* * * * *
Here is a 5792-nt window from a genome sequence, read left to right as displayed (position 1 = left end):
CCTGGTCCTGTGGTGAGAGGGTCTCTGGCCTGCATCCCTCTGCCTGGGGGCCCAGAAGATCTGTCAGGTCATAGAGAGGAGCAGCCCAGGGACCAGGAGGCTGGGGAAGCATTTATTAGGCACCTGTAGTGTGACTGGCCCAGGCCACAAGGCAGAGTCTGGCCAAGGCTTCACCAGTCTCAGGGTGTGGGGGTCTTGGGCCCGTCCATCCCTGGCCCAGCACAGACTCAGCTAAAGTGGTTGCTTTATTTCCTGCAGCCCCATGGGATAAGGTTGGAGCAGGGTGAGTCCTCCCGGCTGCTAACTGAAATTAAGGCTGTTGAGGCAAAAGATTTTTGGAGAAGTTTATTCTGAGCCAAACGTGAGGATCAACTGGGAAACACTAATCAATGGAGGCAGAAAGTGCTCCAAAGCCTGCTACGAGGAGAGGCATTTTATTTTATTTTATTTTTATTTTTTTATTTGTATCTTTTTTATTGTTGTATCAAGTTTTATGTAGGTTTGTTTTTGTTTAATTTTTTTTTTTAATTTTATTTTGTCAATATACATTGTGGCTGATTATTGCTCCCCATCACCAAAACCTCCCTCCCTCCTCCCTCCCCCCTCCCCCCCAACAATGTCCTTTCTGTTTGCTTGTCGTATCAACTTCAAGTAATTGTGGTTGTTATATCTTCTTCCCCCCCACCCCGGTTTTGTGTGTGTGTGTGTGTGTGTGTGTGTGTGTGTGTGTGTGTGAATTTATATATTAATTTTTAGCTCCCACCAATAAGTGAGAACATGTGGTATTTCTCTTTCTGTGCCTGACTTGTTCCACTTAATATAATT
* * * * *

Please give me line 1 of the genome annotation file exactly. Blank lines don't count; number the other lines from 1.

Here is a 5792-nt window from a genome sequence, read left to right as displayed (position 1 = left end):